From the moment Boris Johnson appears, it is clear which game is being referenced. His plumy voice is unchanged, but the animated Johnson and his beloved London City are rendered in the blocky, retro style of the iconic Minecraft.
“For the first 10 days of April this year, London will truly become a city of gaming,” the digital Johnson says.
In real life, the London mayor (and chair of the London Enterprise Panel), Johnson released a statement saying: “London is already a star player when it comes to games and interactive entertainment, but international competition is fierce and we need to ensure our city can compete with our global gaming rivals.
“Through Games London we are supercharging an increasingly important sector for our economy, one that exemplifies the capital’s reputation for creativity and innovation.
“From design to banking and civil engineering to film, games technology is being used in a host of different sectors. We are investing in a dynamic and constantly evolving industry to take London to another level as a world-leading capital for games and interactive entertainment.”
The 10-day event, taking place from April 1st, will be a mix of trade and consumer happenings, including inbound and outbound trade missions to promote the tax relief and the sector overseas; BFI talks; the British Academy of Games Awards (Bafta equivalent); training and skills initiatives and the Games Finance Market, described by its organisers as "a first of its kind event that recreates the successful formula delivered by Film London in matching film finance to film projects during the London Film Festival.
“The Games Finance Market will connect interactive content talent with global investors and partners from across sectors.”
The event and its £1.2 million (€1.58 million) investment from the London Enterprise Panel, sounds like a win-win for London; a boost for a growing, indigenous industry and for a city that is competing with other parts of Europe for tech and game investment and development: world-conquering franchises like Grand Theft Auto, Angry Birds and Assassin's Creed have their roots in Scotland, Denmark and France, respectively.
It also raises questions for
and the UK: namely, how will Games London affect the rest of the UK?
London have a negative effect on Ireland’s small games development industry? And could a competing event happen here?
"I think it's great to see a government get involved in their indigenous games industry," says Owen Harris, who is developing the virtual reality game DEEP and who organises local development events Dubludo.
“I hope the money is spent on community and grassroots level. The national video game arcade in Nottingham is a great example of how the government supports game creation culture and game playing.”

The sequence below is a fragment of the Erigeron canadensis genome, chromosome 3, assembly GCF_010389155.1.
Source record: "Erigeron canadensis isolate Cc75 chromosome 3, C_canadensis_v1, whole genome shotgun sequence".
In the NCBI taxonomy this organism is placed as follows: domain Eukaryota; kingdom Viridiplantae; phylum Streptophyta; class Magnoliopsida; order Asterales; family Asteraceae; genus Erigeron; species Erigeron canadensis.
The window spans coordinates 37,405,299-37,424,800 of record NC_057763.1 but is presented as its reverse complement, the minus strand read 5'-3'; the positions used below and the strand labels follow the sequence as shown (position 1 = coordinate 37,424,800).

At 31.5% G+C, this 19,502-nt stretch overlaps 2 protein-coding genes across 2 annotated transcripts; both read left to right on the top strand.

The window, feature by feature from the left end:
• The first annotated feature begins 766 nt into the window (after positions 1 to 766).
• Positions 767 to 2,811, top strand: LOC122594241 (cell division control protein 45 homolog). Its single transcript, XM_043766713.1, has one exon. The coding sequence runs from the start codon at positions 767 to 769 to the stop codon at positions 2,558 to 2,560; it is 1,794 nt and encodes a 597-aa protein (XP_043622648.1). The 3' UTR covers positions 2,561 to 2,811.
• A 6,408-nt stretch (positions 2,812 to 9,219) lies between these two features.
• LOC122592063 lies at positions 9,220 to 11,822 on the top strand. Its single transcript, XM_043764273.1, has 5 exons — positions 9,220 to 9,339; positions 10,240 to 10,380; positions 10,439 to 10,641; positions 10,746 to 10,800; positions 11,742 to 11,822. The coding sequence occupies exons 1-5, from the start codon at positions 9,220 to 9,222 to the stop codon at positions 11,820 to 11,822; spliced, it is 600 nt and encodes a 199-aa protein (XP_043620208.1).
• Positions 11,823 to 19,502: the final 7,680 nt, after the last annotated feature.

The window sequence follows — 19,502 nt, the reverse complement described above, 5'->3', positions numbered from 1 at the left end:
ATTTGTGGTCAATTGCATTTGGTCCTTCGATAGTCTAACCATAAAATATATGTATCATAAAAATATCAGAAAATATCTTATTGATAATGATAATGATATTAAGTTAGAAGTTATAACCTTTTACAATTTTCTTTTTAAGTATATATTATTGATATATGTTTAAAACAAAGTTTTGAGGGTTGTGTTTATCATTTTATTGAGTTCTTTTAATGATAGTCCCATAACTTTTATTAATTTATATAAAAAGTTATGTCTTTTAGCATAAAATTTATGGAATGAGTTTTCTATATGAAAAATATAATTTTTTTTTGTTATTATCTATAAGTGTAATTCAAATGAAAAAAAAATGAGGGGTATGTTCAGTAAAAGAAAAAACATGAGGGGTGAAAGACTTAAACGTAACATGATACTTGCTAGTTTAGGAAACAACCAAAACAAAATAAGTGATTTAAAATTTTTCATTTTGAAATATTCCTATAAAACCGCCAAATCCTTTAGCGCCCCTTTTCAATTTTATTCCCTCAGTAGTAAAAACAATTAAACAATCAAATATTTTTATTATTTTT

Ray Walsh of Enterprise Ireland expressed a similar sentiment about the city-specific nature of Games London. "It seems an impressive plan for London games," he says. "It's a bit sad about other regions, like Scotland. But it's still a good lighthouse show event for the week."
A more pressing concern for Ireland, of course, is what effect (if any) it would have on Irish game developers. "I think the UK poses a constant drain on the Irish game creation scene," says Harris. "The fact is that it's so incentivised for people to set up in the UK over the Republic, due not just to tax but the assistance and support offered there. I'd like to see our Government take a more competitive stance."
“So far we haven’t had support for any events we’ve run in the past. But this is changing. It changed last year with the Irish year of Design supporting game design workshops over the summer, and secondly a trip to GDC [Game Developers Conference] in March.
"So we have a total of about 30 or 35 Irish designers going to San Francisco to show the amazing work happening here. Enterprise Ireland are helping make that happen."
“We’ve had some events,” says Walsh, “like Games Ireland, which was a showcase a couple of years ago. There was indirect support from us bringing over some speakers. It helped shine a light that there was a games industry here.
“Also, Imirt [the Irish Games Makers’ Association] have, over the last couple of months, come together and are giving knowledge events in Dublin and around the country.
“Enterprise Ireland doesn’t deal with international companies. Enterprise Ireland deals with very early-stage, one-man bands, going through new frontiers. We created a fund for games and software companies called Competitive Start Fund – a €50,000 pledge.
“We did a pilot in 2010, during the recession, and we made 15 investments in that stage. They focus on widespread software industry, life science and so on.
“We fund companies, not projects. We funded a lot of companies on that side, which would be a larger deal. They would include the likes of Digit and localisation companies like Keywords. We also do HPSU [high potential start-up] investments – 110 a year with 80 software companies, and a small number of games companies have received those.
“Standouts are the likes of Digit and StoryToys. In the past, middleware was the flavour of the day, such as Havok and Demonware.”
Harris also says that there are ways to help the local games industry that don’t involve major events and summits. “I’d love to see something like [Games London] here,” he says, “but to me, the most important and easiest thing to provide would be space. An investment like the London one would be best used for space, and second for game culture. For Dubludo having a dedicated space would be ideal.
“What we’ve seen work is nurturing the culture of game dev, which can be done at a lower risk and price tag than the business of game creation – it’s much more effective in the long run.”